Rickea Jackson made a statement in her first game back for Tennessee women’s basketball, and coach Kellie Harper took notice.

Jackson, who missed her team’s last two games because of a “coach’s decision,” was back in action as Tennessee defeated Wright State 96-57 on Sunday. The senior forward finished with 17 points and 4 rebounds in 15 minutes of playing time.

“I thought it was where she needed to be,” Harper told reporters Saturday. “I thought she bounced back after mistakes. I thought she was a great teammate.”

Harper didn’t give a reason for Jackson’s absence, but her benching took place after a particularly difficult stretch for the Vols that included losses to then-unranked Gonzaga and UCLA. The team was struggling to find a leader, and after the loss to Gonzaga, Harper wracked her brain when a reporter asked who her team’s “vocal leader” was.

While she mentioned Jackson and Jordan Horston as players the Vols respected, she stopped short of calling either an on-court leader.

Whatever her concerns with Jackson, Harper clearly was pleased with her efforts against Wright State. The senior was Tennessee’s leading scorer in her first game back, though she came off the bench instead of going right back to her usual starting position.

“She did some really good things and I’m proud of that,” Harper said. “I thought working her in the way we worked her in was a positive thing. She’s unbelievably talented, she’s fun to watch.”

Jackson’s skills have never been an issue.

She came to Tennessee as the most sought-after transfer in her class. After two and a half seasons and three coaches at Mississippi State, Jackson entered the transfer portal. She played 15 games for the Bulldogs before choosing to come to Tennessee and sit out the second part of the 2021-22 season.

At Mississippi State, Jackson led her team in scoring each season, averaging 16.2 points, 5.3 rebounds and 1.4 steals per contest. But the stresses of three different coaching changes got to be too much for Jackson, so she made the decision to transfer.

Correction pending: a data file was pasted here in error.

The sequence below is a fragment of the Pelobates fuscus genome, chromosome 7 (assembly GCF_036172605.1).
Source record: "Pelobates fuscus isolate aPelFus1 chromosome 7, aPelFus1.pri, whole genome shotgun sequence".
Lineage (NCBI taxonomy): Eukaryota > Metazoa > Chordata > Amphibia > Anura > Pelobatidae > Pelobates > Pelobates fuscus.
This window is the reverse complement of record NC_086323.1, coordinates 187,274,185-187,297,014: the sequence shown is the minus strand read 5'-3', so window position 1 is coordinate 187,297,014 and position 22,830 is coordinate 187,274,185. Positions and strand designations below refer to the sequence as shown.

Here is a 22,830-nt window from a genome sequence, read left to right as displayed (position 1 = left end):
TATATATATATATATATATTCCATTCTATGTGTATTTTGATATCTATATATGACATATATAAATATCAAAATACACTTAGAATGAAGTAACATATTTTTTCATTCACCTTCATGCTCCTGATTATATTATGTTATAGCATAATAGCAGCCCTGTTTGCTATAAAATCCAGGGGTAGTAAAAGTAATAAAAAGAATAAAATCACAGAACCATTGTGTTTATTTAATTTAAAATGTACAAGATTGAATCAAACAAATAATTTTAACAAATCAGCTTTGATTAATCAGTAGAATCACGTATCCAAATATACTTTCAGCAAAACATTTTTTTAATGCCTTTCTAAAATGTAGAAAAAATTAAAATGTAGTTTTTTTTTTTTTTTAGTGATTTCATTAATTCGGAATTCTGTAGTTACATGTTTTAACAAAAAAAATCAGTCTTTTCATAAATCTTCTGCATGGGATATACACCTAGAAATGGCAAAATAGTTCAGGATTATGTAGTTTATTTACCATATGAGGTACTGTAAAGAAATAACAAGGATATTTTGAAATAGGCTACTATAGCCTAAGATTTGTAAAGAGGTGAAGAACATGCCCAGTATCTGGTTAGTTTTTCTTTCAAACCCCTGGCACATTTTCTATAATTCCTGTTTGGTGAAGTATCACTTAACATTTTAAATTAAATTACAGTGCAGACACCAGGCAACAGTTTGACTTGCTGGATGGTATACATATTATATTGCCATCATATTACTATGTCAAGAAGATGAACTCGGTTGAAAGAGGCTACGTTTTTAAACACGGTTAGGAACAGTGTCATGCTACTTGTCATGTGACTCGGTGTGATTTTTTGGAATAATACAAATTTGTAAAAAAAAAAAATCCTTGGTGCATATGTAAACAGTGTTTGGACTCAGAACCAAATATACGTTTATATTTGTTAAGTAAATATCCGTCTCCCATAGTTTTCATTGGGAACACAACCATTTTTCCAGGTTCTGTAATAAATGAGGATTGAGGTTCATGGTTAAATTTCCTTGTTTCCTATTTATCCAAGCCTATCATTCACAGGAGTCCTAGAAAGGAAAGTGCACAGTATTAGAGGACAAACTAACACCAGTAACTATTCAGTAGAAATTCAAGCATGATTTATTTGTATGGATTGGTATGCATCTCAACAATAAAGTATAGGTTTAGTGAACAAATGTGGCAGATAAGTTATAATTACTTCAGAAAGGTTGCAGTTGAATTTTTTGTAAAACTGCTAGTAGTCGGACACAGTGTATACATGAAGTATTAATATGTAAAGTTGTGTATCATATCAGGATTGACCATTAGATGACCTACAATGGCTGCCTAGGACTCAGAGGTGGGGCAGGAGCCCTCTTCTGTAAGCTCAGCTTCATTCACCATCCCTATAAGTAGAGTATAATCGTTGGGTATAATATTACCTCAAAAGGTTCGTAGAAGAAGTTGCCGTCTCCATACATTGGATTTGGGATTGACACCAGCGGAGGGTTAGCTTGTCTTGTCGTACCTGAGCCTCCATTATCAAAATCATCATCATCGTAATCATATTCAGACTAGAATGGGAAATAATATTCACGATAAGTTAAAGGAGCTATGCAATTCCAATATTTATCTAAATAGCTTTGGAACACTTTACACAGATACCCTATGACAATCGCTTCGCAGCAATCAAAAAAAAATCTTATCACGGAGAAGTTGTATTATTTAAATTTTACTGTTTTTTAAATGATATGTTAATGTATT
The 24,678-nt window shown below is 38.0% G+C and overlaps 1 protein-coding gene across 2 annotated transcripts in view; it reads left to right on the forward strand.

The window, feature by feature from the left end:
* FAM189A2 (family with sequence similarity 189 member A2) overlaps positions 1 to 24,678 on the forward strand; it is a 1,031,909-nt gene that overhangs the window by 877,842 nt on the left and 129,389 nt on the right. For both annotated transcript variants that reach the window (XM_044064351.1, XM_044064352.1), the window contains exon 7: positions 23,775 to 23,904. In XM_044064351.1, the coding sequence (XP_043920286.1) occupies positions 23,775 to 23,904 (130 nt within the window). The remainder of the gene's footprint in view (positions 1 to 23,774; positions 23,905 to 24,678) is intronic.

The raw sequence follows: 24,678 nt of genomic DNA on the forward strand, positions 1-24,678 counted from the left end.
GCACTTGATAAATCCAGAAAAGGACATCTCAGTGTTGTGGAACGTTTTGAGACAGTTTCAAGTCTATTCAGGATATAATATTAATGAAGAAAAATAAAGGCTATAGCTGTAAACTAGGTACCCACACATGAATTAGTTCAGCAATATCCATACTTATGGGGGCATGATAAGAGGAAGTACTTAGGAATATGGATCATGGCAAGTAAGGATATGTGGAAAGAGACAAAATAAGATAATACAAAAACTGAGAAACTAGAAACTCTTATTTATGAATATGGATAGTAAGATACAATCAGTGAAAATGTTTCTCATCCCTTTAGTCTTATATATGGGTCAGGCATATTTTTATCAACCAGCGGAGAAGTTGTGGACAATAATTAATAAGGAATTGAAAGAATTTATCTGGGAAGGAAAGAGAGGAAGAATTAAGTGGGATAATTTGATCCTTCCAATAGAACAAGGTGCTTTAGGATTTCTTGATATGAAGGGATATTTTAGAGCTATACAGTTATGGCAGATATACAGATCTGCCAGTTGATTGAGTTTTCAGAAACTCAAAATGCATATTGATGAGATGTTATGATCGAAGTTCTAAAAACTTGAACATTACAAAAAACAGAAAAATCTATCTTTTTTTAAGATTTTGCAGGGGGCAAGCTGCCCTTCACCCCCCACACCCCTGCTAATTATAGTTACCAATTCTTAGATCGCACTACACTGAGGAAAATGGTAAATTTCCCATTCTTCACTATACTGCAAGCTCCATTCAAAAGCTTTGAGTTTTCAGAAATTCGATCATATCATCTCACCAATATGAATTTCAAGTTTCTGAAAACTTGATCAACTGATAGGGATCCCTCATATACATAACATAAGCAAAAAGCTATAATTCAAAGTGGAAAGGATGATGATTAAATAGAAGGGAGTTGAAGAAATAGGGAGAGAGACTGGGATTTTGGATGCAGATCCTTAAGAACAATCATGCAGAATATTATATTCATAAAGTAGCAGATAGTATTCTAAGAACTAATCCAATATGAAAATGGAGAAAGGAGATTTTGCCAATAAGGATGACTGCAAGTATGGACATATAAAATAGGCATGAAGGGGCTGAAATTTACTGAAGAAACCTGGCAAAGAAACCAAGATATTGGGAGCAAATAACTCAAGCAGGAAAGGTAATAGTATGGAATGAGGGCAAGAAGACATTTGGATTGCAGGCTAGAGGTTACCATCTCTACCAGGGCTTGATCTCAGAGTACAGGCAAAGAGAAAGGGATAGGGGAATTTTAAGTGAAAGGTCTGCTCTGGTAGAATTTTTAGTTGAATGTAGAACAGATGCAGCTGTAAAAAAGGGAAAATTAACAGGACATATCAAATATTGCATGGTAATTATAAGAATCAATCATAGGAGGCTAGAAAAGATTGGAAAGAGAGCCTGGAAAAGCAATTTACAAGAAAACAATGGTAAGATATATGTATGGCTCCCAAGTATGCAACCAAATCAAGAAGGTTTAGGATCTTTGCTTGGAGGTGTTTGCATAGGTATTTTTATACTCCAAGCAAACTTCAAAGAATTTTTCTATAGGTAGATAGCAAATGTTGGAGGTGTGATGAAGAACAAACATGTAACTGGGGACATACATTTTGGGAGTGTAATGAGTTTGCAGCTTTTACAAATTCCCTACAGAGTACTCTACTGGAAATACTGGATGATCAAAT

Her basketball acumen translated easily to Tennessee, as Jackson is leading the Vols in scoring with 17.6 points per game, and in rebounding with 6.3. But as a whole, the Vols have struggled to start the season.

Harper challenged her team with a tough out-of-conference slate, and the Vols responded by going 6-5 and falling out of the AP Top 25. They started the season ranked No. 5.

Things went from bad to worse when the team announced senior Tamari Key would miss the remainder of the season due to blood clots found in her lungs.

Jackson’s return is a positive as Tennessee looks to get back on track. The Vols take on No. 2 Stanford on Sunday and start SEC play on Dec. 29 with a game against Florida.

Amid a difficult start to the season for Tennessee, leading scorer Rickea Jackson will be out “indefinitely,” coach Kellie Harper said Sunday.

The senior forward didn’t play Sunday in the Vols’ loss to Virginia Tech. Instead, she appeared on the bench in street clothes.

Yet Jackson doesn’t seem to be injured, and Harper called it a “coach’s decision” to keep the player off the floor.